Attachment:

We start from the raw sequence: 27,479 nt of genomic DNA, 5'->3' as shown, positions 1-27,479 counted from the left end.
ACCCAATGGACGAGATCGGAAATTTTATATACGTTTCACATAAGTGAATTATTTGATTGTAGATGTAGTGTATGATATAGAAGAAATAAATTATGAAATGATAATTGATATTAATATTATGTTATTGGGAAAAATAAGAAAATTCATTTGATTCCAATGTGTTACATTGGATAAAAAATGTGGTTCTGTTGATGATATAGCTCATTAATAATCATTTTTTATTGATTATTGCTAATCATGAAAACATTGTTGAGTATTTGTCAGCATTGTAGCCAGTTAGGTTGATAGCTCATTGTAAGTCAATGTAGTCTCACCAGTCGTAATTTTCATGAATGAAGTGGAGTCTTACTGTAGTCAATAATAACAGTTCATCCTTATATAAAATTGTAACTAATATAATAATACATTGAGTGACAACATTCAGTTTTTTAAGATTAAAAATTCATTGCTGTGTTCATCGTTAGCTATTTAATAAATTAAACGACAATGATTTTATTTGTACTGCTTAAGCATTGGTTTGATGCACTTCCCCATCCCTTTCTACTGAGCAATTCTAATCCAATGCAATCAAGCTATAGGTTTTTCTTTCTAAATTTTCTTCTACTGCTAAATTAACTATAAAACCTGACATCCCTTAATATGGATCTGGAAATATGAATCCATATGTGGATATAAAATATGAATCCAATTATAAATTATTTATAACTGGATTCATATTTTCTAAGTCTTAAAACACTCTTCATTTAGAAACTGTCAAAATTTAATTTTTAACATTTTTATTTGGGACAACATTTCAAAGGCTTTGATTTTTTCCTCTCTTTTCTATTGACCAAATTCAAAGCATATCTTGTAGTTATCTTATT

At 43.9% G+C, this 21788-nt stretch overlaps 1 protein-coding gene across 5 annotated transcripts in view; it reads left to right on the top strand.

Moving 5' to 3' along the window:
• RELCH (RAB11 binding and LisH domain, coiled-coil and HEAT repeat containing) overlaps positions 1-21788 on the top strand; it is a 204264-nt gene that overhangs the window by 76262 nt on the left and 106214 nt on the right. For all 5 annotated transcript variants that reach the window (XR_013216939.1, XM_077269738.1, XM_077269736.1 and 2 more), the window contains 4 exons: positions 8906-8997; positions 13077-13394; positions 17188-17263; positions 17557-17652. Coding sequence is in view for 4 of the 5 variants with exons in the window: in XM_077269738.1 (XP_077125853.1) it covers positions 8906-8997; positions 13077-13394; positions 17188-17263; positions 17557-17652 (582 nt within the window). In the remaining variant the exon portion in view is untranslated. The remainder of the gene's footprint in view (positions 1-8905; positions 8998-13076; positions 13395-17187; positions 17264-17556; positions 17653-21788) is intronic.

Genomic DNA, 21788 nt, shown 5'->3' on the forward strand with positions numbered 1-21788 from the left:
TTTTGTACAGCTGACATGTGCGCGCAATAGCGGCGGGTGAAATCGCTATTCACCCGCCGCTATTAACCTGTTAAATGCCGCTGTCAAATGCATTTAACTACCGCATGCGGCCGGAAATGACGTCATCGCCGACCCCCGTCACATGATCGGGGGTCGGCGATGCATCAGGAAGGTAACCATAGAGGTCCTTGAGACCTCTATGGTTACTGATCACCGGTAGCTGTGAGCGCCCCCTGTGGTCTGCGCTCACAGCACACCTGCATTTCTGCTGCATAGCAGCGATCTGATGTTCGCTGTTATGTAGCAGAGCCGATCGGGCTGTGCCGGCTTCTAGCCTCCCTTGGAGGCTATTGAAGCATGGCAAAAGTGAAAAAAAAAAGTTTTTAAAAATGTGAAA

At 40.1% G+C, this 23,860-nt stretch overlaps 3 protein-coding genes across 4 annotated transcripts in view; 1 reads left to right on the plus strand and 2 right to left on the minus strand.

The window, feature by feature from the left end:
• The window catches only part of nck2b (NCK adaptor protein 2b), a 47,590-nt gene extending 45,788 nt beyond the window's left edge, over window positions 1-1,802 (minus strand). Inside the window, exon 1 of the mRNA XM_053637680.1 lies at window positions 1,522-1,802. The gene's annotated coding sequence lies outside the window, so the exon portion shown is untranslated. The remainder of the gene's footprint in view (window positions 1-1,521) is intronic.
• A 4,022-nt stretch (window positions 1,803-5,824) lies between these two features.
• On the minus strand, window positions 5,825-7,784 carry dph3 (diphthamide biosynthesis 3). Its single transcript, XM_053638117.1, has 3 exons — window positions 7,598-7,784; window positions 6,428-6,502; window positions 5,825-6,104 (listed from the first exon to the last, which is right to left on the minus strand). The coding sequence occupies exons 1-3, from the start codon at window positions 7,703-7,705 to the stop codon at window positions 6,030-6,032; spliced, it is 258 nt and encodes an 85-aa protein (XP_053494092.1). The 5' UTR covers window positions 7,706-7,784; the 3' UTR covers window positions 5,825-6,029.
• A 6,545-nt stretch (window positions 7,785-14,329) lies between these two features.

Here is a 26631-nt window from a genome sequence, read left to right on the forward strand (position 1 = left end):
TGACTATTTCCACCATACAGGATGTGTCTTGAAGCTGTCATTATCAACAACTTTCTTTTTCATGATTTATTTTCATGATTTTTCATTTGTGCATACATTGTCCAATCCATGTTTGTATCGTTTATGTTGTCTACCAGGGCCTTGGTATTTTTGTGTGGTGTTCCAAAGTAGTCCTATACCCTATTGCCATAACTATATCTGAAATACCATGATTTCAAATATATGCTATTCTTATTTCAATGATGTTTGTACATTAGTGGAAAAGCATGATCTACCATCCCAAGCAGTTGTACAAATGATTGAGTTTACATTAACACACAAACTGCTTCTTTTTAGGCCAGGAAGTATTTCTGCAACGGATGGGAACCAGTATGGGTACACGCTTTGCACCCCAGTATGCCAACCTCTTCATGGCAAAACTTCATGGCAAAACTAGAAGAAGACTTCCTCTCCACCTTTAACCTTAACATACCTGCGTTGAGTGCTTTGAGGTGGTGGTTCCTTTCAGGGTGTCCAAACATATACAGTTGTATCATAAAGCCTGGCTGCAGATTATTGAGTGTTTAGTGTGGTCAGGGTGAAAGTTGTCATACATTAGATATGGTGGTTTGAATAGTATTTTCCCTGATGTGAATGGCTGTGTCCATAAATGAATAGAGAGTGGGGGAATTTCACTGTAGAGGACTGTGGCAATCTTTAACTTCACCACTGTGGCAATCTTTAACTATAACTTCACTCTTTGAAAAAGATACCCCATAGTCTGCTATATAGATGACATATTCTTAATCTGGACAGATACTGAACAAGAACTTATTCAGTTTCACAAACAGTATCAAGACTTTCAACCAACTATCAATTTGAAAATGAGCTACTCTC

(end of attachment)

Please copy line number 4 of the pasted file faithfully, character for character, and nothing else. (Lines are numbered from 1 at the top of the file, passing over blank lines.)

Moving 5' to 3' along the window: